The Fringe originally formed back in 1971 by tenor-saxophonist George Garzone, bassist Richard Appleman, and drummer Bob Gullotti as an outlet for their free jazz improvisations, The Fringe have entertained and enlightened Boston area jazz audiences for over 35 years. Bassist Appleman left the band in 1985 to become Chairman of the Bass Department at Berklee College and was replaced by veteran bassist John Lockwood.

Along with their impressive tenure with The Fringe, Gullotti, Garzone, and Lockwood are in great demand as session players and have played with many of the greats of contemporary jazz. Along with keeping up with a busy performance schedule, each of them are well-respected educators helping to inspire the jazz musicians of tomorrow.



   I've been playing professionally since I was 15. I was 17 when I went to Berklee and got the bug for jazz, and I've been pursuing that ever since. The Fringe started our senior year, and we've been going ever since. The chairman of the Bass Department, Rich Appleman, was the original bassist, and in 1984 we switched to John Lockwood, with George Garzone and myself, and we're still going.

I think that with the way the economy is, if you're a good player and you've got a good attitude on the bandstand and knowledge of what you're playing, it's as stable as any other industry. I think it's just a matter of getting the concentration and the discipline and the repertoire down and having a good attitude and showing up on time and just being a pro. If you hang with it, you can hack out a living. It can be just as stable as anything else. If you make it big, great. If you just earn a living and survive, then you are successful. I've been able to make a living playing my instrument, and that's what I'm most proud of and happy about.





   I basically learned on the bandstand. I got called for these gigs that I shouldn't have taken, I suppose, looking back. People just proceeded to shout and scream at me, and that's how I learned. Piecing things together. So when I teach it's the same thing. A student walks in, I teach them the tune, andóbangówe're off. It's pretty much playing all the time. Once we get into it there's sheets and things like that, but it's mainly playing and then talking about concepts. To me, it's the best kind of learning. You learn fast.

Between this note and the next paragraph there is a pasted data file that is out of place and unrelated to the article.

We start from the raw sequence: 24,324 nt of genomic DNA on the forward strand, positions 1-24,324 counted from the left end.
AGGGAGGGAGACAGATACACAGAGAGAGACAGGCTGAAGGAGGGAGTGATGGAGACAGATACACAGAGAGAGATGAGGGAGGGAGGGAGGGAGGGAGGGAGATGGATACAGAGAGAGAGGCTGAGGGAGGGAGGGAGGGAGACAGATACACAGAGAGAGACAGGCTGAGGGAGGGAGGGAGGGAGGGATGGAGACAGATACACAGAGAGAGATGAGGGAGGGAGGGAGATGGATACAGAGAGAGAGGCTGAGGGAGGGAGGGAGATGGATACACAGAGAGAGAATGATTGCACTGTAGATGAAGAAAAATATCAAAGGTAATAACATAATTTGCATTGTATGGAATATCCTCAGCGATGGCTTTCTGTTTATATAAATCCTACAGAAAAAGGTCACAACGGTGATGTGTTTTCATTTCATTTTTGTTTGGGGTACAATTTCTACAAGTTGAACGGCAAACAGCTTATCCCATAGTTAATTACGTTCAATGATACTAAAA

I want them out there working and playing actively, the sooner the better. If they have problems, they can always come back to me with them. But my goal, more than showing them a lot of different stuff, is to get there out there so they can experience performing in a professional setting. I never think it's too soon to do that. You're never really ready. You've just got to dive in and hope for the best. You're going to sweat; you're going to get scared, but you don't learn if you're playing with people who are less than you. I've been thrust into situationsóI don't even know how I got into themóthat were way above me. But that kind of pulls you up. You sink or swim.

 When I'm on the road, a lot of my students come to my gigs. We hang out; it's kind of loose. The great thing is that they're pretty flexible, so I can make up lessons at any time. Even twelve o'clock at night sometimes. It's crazy, but it works. Some want more structure, but some like the off-the-wall stuff.





   I think tradition is something I learned here at Berklee when I was a student. I think the tradition is responsible for how you play, no matter how far out you go. But at the same time, my job is to get the kids to stretch out. I want to take them away from the tradition.

 Avant-garde is still a dirty word among a lot of academics. Their attitude is, 'How can you teach the kids all the crazy stuff, when they don't even know bebop?' Well, I give them the tunes sometimes, but then I ask them to go beyond that. I also expose them to something that's a little different.

 If you're going to play free, it's up to you. You got it. I'm not going to yell directions to the ensemble or the soloists as they play. You got it. If the music stops and you're flailing, that's your problem. It's up to you to pick it up and make it happen. That happens to everyone; the music comes to a settling point and now it's up to someone to pick the ball up and go with it. You can't leave it there. So one thing they're learning is how to keep the momentum going. They're learning how to keep the music in motion, and it doesn't have to be with a lot of notes, either. It's something that transcends paper, the staff, the lines, the key. It's stuff that a lot of people don't learn in school. My ensemble gives them an opportunity to do that.